By MATT M. JOYE
Published: Sunday, Apr. 10, 2013
Community colleges like City College provide educational opportunities for students to fulfill their hopes and aspirations. There are, however, Dreamers among the student body who quietly go about pursuing their dreams of citizenship.
These students with temporary resident status are conditioned by circumstances to blend into the fabric of campus life, but in the wake of Deferred Action for Childhood Arrivals (DACA), the need for anonymity has given way to new options and a chance for openness, according to some DACA students who attend City College.
With a goal of raising awareness of the plight of students with temporary resident status and other residents without legal permission, these students formed a group called Alianza—Spanish for “alliance”—an organization dedicated to the hope of channeling the voices of a part of the City College student body that feared speaking out only a year ago.
The name Dreamer refers to student supporters of the failed 2012 Federal DREAM Act, as well as to students covered by the California DREAM Act, as California State Assembly bills 130 and 131 are collectively known. After the passage of AB 540 in 2001, which allowed students with temporary resident status access to higher education, AB 130 and AB 131 passed in 2011 and made financial aid available to those students, as well.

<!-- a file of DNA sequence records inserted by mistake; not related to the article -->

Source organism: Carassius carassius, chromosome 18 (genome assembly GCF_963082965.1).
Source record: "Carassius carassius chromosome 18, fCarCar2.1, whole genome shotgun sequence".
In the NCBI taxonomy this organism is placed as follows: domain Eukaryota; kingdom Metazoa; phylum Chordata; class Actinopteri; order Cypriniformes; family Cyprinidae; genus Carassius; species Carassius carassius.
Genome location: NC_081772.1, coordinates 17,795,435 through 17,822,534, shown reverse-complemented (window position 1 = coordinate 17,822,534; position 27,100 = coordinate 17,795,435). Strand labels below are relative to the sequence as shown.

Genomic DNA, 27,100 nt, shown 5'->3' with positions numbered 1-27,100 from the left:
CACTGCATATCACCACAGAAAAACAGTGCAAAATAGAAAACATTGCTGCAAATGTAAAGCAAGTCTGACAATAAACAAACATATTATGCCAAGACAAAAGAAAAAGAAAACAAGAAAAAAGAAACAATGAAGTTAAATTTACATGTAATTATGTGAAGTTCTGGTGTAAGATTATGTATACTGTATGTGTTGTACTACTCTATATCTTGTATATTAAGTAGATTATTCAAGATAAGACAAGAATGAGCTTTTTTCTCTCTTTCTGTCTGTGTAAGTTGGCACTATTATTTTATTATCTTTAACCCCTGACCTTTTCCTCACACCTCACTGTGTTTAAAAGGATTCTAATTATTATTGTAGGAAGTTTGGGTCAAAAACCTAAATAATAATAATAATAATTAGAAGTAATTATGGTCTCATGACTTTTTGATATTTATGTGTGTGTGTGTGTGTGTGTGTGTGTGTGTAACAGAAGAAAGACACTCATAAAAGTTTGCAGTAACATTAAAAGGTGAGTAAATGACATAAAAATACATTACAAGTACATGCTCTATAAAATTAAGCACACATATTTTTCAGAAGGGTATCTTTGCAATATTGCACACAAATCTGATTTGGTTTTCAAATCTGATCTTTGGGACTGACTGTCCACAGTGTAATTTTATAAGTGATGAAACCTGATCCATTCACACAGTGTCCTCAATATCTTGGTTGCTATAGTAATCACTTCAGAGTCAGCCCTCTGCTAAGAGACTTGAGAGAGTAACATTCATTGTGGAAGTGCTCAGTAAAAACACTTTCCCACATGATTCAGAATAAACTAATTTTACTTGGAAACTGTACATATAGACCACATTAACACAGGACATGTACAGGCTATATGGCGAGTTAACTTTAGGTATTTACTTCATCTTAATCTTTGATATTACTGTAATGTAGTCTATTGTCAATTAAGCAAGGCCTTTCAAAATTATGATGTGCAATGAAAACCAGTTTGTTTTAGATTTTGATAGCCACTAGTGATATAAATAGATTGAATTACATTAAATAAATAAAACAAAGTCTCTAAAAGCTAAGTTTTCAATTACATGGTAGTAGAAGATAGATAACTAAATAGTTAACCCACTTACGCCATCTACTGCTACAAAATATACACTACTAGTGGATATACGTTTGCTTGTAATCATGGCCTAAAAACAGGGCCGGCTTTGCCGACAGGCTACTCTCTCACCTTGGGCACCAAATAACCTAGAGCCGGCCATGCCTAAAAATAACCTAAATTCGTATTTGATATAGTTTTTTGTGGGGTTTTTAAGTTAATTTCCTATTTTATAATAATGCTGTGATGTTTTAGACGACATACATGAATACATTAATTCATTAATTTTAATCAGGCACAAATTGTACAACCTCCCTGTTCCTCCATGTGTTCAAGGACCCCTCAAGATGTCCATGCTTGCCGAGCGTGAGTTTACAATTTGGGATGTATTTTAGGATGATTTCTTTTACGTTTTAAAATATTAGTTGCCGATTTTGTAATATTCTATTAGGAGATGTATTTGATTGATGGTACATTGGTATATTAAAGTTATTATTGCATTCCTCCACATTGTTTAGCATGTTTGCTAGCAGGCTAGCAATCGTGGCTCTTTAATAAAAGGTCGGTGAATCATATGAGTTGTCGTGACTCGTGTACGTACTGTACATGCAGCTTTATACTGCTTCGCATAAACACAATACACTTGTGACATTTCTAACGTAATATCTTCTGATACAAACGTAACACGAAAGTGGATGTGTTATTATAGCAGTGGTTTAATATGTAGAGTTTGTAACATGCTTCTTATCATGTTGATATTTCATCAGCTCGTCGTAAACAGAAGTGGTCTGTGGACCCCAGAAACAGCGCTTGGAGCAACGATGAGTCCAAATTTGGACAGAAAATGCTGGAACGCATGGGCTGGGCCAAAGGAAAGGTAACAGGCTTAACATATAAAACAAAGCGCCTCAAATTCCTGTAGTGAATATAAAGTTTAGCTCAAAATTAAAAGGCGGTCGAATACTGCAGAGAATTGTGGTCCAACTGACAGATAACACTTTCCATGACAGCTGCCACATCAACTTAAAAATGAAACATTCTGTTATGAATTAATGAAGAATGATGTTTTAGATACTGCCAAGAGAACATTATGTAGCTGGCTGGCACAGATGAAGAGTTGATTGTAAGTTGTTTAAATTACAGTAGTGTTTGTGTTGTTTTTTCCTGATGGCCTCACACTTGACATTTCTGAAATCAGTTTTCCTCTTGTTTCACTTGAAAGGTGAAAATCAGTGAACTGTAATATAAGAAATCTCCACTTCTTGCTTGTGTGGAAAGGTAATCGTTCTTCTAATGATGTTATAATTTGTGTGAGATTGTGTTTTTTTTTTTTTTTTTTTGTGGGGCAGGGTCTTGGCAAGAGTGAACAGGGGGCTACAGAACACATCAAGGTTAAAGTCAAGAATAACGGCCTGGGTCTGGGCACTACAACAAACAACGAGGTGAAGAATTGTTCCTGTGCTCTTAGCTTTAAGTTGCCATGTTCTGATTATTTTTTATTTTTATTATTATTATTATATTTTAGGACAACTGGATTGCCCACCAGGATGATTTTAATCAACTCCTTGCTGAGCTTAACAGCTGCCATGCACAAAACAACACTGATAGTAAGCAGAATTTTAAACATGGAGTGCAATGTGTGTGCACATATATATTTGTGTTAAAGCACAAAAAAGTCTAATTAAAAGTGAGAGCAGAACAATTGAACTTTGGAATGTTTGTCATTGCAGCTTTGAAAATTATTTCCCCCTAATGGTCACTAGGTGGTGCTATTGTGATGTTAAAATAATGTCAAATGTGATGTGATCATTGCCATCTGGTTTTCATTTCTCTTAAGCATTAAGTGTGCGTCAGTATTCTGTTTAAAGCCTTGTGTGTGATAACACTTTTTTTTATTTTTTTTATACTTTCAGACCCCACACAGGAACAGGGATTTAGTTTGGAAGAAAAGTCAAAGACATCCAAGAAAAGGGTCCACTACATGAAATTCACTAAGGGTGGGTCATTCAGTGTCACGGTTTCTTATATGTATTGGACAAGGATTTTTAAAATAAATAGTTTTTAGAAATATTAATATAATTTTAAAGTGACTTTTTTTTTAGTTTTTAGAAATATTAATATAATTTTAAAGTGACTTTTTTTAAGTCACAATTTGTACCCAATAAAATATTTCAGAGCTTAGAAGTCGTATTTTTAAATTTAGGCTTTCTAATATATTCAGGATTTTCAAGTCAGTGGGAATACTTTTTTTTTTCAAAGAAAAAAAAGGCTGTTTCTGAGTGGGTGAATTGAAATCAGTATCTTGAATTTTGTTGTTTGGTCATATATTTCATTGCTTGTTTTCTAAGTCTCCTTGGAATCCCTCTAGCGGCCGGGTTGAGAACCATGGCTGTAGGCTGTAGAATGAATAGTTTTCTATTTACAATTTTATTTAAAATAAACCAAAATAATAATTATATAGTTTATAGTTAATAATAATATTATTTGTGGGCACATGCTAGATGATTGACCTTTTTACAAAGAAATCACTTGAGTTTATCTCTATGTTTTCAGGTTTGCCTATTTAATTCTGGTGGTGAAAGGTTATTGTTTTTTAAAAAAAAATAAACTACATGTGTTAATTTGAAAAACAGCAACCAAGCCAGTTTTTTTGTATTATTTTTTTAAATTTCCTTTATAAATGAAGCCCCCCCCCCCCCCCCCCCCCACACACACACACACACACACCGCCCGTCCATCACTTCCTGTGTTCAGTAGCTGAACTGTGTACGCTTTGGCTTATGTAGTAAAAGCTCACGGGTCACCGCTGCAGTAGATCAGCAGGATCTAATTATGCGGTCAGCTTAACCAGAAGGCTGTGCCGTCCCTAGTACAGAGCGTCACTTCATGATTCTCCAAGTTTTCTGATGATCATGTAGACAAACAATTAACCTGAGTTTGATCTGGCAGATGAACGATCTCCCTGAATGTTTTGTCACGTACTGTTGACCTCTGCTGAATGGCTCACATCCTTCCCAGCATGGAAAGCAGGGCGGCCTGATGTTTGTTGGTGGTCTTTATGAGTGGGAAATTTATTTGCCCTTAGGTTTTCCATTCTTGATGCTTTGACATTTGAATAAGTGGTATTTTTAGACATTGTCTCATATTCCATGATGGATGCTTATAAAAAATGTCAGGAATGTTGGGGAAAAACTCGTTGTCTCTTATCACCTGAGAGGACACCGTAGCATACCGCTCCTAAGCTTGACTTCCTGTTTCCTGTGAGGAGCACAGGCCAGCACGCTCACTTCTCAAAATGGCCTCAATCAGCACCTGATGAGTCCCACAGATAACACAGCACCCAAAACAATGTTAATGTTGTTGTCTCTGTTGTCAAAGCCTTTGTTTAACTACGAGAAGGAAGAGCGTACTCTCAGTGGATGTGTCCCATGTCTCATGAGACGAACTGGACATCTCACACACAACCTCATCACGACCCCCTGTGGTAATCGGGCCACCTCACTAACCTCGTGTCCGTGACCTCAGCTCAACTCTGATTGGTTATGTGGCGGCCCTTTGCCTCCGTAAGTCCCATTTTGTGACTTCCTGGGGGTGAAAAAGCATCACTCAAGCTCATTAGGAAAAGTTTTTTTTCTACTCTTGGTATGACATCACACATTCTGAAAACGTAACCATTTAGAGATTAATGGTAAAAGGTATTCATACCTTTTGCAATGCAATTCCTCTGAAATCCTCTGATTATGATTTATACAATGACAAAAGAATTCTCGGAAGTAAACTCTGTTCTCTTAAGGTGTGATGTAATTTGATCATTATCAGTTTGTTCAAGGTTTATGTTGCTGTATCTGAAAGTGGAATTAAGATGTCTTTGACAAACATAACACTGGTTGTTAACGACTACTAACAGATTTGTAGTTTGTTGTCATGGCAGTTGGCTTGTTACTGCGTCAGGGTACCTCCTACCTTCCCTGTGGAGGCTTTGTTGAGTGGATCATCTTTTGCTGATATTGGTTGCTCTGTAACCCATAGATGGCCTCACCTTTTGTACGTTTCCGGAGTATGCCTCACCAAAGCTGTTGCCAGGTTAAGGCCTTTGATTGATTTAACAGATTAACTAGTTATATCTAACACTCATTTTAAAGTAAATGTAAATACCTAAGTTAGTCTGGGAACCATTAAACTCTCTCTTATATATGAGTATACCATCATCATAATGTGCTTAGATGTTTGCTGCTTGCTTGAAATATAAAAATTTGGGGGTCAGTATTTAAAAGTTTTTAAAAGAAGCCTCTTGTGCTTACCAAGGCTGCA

“It was kind of a crazy idea that then started going, little by little,” said City College student and one of the creators of the group, Marisela Hernandez. The group meets weekly and has already started hosting events on campus. Hernandez, together with Ernesto Gutierrez, Violeta Urizar and other City College Dreamers, founded the group as an umbrella organization to support all the projects and ideas that they came up with in the wake of receiving DACA approval, said Hernandez.
They soon realized it would be better “to have a recognizable name that people will know. ‘Oh, Alianza, OK, so I could go there for help,’ ” Hernandez explained, noting that while Napa and Los Angeles already have similar organizations, “in Sacramento there’s nothing like that.”
Alianza’s goal is to help students by bringing them together, being a source of information, and putting together workshops and scholarships to cover the cost of books, transportation, food and other expenses that aren’t covered by traditional financial aid, Hernandez said.
City College student Angelica Garcia said she feels she has a responsibility to guide other students who may be struggling.
“Even though we make it in the system,” said Garcia, “it’s always a need to go back and to let people know that we are a helping hand and that we will help them.
“A lot of people aren’t informed, and it’s good to spread information, not just keep it to ourselves, and just set stepping stones for others to make it easier to walk that pathway,” Garcia continued.
On March 21, the group hosted a viewing of the short film “Shattered” in the Learning Resource Center. The movie, directed by Jaime Gonzalez and presented by the Latino Policy Coalition, highlights the case of children separated from their parents when the latter are subject to deportation.